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UBC Theses and Dissertations

Healthcare workers and antineoplastic drugs : evaluating the risks and identifying determinants of exposure Hon, Chun-Yip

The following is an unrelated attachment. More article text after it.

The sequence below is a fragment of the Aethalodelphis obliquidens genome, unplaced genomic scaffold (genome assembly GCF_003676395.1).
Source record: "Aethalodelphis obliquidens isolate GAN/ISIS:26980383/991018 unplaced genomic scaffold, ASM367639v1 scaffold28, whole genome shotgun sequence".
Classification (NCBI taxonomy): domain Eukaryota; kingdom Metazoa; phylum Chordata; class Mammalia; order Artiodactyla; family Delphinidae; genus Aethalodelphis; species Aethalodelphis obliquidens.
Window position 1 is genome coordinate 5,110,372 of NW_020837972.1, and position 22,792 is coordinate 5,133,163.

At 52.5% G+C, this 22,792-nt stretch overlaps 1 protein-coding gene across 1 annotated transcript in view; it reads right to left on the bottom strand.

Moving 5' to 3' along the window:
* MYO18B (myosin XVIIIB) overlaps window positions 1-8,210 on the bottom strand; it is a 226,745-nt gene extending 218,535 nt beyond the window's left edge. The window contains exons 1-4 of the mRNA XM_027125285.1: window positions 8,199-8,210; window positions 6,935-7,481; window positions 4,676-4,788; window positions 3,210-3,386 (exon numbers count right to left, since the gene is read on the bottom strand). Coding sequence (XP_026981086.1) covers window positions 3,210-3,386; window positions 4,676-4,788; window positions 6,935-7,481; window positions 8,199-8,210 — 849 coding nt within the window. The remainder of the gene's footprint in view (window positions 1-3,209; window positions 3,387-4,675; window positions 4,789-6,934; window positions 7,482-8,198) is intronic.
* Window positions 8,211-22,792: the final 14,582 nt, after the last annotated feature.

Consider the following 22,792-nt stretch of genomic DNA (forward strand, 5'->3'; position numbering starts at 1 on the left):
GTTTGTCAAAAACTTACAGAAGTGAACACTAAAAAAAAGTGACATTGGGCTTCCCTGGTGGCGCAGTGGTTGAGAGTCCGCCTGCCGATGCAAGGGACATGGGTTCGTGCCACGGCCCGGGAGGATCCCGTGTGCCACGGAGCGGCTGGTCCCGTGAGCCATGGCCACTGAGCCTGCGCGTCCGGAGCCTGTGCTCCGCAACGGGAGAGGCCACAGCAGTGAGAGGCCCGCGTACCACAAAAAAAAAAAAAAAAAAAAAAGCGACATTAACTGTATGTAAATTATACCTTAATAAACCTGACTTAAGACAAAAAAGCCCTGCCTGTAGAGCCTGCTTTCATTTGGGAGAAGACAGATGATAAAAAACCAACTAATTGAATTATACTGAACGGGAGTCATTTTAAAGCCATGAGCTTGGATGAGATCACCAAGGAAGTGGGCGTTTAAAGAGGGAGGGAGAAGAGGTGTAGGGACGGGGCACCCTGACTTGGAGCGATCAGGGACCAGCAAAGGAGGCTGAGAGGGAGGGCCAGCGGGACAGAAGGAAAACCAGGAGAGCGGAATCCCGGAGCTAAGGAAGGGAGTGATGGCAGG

Healthcare workers’ exposure to antineoplastic drugs may occur through handling of the drugs and/or via contact with drug-contaminated surfaces. However, studies have been limited to select departments and/or certain job titles. This may lead to an underestimate of the risk as the drugs circulate within a facility known as the hospital medication system (process flow of drugs). This study aimed to answer the following questions related to antineoplastic drugs and the hospital medication system: 1) is contamination found on surfaces located throughout, 2) are workers throughout occupationally exposed (dermal and urinary contamination), and 3) what factors are associated with surface contamination and occupational exposure? Site observations were conducted to identify which surfaces may be contaminated and the job categories that may contact these surfaces. Wipe samples were collected from potentially-contaminated surfaces and the hands of at-risk healthcare workers. Urine samples were collected from these same workers. Participants were asked to complete a questionnaire regarding their knowledge and usual protective habits regarding antineoplastic drugs and surveyed about contact with these agents on their work shift. Drug residual was measurable on surfaces located throughout the hospital medication system. Determinants associated with increased surface contamination were the drug preparation and drug administration stages of the medication system as well as having more job categories responsible for drug transport. Up to 11 job categories per facility may have an exposure risk and the maximum dermal contamination levels for every job category exceeded the limit of detection. Factors associated with increased dermal contamination were working in acute care hospitals, female personnel, working as a porter, nurse, transport, unit clerk or other roles in the drug administration unit and having a duty to handle antineoplastic drugs. Urinary drug contamination of participants was higher than in non-hospital controls confirming that exposure is occurring in the workplace. Being a pharmacy receiver, pharmacy technician, porter, nurse, or unit clerk and a facility having more job categories responsible for drug transport were associated with increased urinary contamination. This is believed to be the first study examining environmental contamination and occupational exposure to antineoplastic drugs across the entire hospital medication system.

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